Of course, that hasn’t stopped some breeders from striving to create a standard for the Whoodle. To achieve a more uniform look and behavioral traits, they turn to multigenerational crossing. Whoodles are crossed to other, unrelated Whoodles or one of the parental breeds. That’s all that can be done for now. Check in on the Whoodle after a few more generations raised through trusted breeders and things will be different. 

A well-balanced diet is crucial for your dog’s health and overall wellbeing. Making sure that your pooch gets all the nutrients they need should be one of your primary concerns as a pet parent! Whoodles, like most other breeds, do well on high-quality dry food for dogs. Granted, not just any type of kibble will do. It has to be made from natural, high-grade ingredients and tailored to meet the Whoodle’s unique nutritional requirements (and if you aren’t sure what those are, it’s always a good idea to consult with your veterinarian). 

The Whoodle comes in three different sizes so you should choose a dog food formula appropriate for your particular dog’s size. Miniature Whoodles should be offered a dog food formulated for small-breed dogs while the standard Whoodle should be fed a medium-sized breed formula. To boot, you’ll have to pay attention if the food satisfies all of the age-related needs of your pet. Puppy blend kibble will have more nutrients for the developing dog, and it won’t be a good fit for an athletic adult or a senior canine. The same goes vice versa! It’s always worth carefully researching which food will best fit your Whoodle’s need at any particular moment in their life because it’s amazing what a difference the right type of kibble will make in your dog’s life.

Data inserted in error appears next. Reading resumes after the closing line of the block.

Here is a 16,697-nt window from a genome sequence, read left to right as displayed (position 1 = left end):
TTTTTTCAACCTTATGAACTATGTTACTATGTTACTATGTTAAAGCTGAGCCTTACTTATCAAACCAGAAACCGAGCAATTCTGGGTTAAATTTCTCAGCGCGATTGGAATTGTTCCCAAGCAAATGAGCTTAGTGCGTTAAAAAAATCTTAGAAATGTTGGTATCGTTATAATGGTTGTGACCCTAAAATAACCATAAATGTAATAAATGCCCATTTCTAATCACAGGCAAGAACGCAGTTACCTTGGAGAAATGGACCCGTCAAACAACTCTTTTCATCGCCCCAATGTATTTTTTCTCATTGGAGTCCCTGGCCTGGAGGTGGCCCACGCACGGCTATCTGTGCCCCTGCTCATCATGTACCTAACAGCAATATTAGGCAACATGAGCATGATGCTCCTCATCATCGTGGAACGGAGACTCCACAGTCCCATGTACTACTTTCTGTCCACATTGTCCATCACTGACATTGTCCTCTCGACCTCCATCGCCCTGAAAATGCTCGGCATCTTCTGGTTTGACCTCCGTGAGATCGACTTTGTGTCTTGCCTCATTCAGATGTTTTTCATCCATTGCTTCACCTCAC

It’s impossible to say how much food a Whoodle needs as they vary in size, but it’s important not to overfeed them.  Stick to what the manufacturer recommends or consult a vet if you’re unsure about the portion size. Just because your Whoodle will seem thrilled to be getting their extra bites of kibble doesn’t mean it won’t hurt them in the long run. Paying close attention to your dog’s food portions will make a huge impact on their health.

The Whoodle responds well to training and can learn quickly.